(This is the first in a large series of profile stories planned for 2023 to introduce the Chelsea community to the folks who keep it humming each day. We want you to learn more about Chelsea as a community — as told through the eyes, ears and voices of many different people.)
By Lisa Allmendinger
For his first six years with the Chelsea Police Department, unless you needed police assistance late at night, you may not have met Sgt. Rich Kinsey.
He began working the midnight shift in March 2010, and in years past, you might have heard him on Christmas Eve ringing a sleigh bell in your neighborhood.
For the last six years, however, he’s worked days, and with the departure of Chelsea Police Chief Ed Toth last year, Kinsey agreed to become the interim chief. In this capacity, he also began introducing members of the Chelsea PD to the City Council during regular meetings so more people could put names to faces.
Kinsey distinctly remembers his first day on the job in Chelsea. “It had been so long since I’d driven a squad car, all the switches were so different that I had to be taught how to turn on the lights and siren.”
In addition, he learned that CPD officers “need to keep their left hand free because everybody waved at the police. This was amazing to me, because rarely did citizens wave at the police in Ann Arbor.”
Kinsey retired from AAPD in 2009 after almost 27 years, 20 of them in the detective division. He and 21 other officers were made a very attractive offer that they just could not refuse. However, he said, he “failed” in his retirement efforts.
So, he went back to work in policing – this time for Crime Stoppers as a Washtenaw County Police liaison – before being recruited by Toth to serve and protect in Chelsea.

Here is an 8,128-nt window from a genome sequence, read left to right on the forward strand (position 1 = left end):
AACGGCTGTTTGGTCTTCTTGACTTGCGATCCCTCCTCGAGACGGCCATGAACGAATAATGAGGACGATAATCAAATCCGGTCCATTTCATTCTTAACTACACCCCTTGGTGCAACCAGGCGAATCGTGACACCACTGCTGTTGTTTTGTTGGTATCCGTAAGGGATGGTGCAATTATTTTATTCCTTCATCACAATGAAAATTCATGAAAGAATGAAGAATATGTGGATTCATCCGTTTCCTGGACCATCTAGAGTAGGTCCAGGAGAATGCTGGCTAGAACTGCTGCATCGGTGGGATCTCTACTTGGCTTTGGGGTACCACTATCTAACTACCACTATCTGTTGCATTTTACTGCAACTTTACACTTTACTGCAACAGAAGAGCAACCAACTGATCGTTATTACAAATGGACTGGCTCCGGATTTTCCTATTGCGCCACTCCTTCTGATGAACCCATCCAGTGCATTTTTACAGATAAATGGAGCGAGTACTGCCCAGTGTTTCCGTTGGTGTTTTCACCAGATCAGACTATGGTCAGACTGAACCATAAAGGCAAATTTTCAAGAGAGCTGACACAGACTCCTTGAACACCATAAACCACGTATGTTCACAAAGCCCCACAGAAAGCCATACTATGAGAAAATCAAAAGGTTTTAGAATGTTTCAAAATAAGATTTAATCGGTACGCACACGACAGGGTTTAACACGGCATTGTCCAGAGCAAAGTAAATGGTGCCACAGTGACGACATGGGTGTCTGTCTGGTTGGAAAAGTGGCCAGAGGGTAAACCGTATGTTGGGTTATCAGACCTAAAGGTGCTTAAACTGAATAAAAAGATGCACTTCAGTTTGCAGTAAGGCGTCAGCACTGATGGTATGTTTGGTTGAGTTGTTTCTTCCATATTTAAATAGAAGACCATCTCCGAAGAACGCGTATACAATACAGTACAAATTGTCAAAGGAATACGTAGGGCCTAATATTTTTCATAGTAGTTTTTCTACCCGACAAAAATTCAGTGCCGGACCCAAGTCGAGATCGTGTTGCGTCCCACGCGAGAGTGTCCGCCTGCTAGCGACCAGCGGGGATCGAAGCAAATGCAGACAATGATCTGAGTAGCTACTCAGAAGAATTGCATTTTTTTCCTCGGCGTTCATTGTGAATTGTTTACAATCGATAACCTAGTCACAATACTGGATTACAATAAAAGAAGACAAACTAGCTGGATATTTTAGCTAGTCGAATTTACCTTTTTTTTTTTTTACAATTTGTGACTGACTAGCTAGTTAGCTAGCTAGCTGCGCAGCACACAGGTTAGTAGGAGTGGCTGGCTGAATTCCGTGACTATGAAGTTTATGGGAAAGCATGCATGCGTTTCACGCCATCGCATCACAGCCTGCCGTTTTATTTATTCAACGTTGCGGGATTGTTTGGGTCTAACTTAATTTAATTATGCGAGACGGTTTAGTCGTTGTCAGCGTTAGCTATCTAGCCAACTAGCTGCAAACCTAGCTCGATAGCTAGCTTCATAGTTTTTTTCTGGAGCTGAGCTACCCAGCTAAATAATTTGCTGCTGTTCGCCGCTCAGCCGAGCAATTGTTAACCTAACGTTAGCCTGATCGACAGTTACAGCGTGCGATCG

“I found Chelsea a wonderful place to police. The CPD is genuinely liked by the citizens, and we like the citizens just as much,” he said, adding, “There is a lot of support for the CPD.”
Although many men and women decide on a career in public safety because they have a family member involved in a branch of public service, this wasn’t the case with Kinsey. He said his dad was a beer truck driver and then a sales manager at a local beer distributor and his mom was a medical technician before becoming a full-time mom.
In fact, he was on a path to become a pharmacist – like one of his sisters – attending the University of Michigan School of Pharmacy. But enter one of his neighbors at North Lake who was an Ann Arbor Police captain. He counseled him to follow his heart – so Kinsey transferred to Michigan State University and got a degree in Criminal Justice. He graduated from Eastern Michigan University School of Police Staff and Command and also has a master’s degree in Information Technology.
What you also might not know about Kinsey is he wrote a very popular column for The Ann Arbor News for five years – educating readers about crime and policing from the unique perspective of someone who has lived it.
“I am a very lucky man because I had a passion for my profession, and it never felt like work. I like to brag that I never really worked a day in my life, but I will tell you there have been some very hard days and nights.”